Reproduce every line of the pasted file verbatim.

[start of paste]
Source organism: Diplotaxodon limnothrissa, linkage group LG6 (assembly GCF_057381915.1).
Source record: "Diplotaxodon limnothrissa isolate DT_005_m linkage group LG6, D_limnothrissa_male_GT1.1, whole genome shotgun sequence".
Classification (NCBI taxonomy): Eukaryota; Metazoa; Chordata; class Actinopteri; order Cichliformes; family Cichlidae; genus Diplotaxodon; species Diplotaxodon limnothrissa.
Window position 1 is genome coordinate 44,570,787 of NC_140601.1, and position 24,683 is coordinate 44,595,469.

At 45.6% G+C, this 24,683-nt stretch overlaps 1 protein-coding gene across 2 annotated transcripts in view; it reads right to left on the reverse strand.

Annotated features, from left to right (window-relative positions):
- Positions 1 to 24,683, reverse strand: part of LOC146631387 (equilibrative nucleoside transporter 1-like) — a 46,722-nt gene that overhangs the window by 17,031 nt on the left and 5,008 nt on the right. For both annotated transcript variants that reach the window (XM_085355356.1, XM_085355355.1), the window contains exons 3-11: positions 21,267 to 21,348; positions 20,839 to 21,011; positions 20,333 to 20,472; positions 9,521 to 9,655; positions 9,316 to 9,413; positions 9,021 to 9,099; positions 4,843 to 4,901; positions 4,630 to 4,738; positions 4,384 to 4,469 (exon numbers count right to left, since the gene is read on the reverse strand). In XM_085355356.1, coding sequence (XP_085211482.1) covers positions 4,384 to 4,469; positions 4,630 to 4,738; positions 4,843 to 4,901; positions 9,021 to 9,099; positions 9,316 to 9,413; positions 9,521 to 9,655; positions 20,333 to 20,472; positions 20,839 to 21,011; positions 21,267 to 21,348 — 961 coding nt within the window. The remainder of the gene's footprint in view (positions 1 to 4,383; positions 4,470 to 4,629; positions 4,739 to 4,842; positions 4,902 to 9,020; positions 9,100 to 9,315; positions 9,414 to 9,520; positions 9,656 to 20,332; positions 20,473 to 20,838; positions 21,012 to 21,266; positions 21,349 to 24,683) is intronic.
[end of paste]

Source organism: Diplotaxodon limnothrissa, linkage group LG6 (assembly GCF_057381915.1).
Source record: "Diplotaxodon limnothrissa isolate DT_005_m linkage group LG6, D_limnothrissa_male_GT1.1, whole genome shotgun sequence".
Classification (NCBI taxonomy): Eukaryota; Metazoa; Chordata; class Actinopteri; order Cichliformes; family Cichlidae; genus Diplotaxodon; species Diplotaxodon limnothrissa.
Window position 1 is genome coordinate 44,570,787 of NC_140601.1, and position 24,683 is coordinate 44,595,469.

At 45.6% G+C, this 24,683-nt stretch overlaps 1 protein-coding gene across 2 annotated transcripts in view; it reads right to left on the reverse strand.

Annotated features, from left to right (window-relative positions):
- Positions 1 to 24,683, reverse strand: part of LOC146631387 (equilibrative nucleoside transporter 1-like) — a 46,722-nt gene that overhangs the window by 17,031 nt on the left and 5,008 nt on the right. For both annotated transcript variants that reach the window (XM_085355356.1, XM_085355355.1), the window contains exons 3-11: positions 21,267 to 21,348; positions 20,839 to 21,011; positions 20,333 to 20,472; positions 9,521 to 9,655; positions 9,316 to 9,413; positions 9,021 to 9,099; positions 4,843 to 4,901; positions 4,630 to 4,738; positions 4,384 to 4,469 (exon numbers count right to left, since the gene is read on the reverse strand). In XM_085355356.1, coding sequence (XP_085211482.1) covers positions 4,384 to 4,469; positions 4,630 to 4,738; positions 4,843 to 4,901; positions 9,021 to 9,099; positions 9,316 to 9,413; positions 9,521 to 9,655; positions 20,333 to 20,472; positions 20,839 to 21,011; positions 21,267 to 21,348 — 961 coding nt within the window. The remainder of the gene's footprint in view (positions 1 to 4,383; positions 4,470 to 4,629; positions 4,739 to 4,842; positions 4,902 to 9,020; positions 9,100 to 9,315; positions 9,414 to 9,520; positions 9,656 to 20,332; positions 20,473 to 20,838; positions 21,012 to 21,266; positions 21,349 to 24,683) is intronic.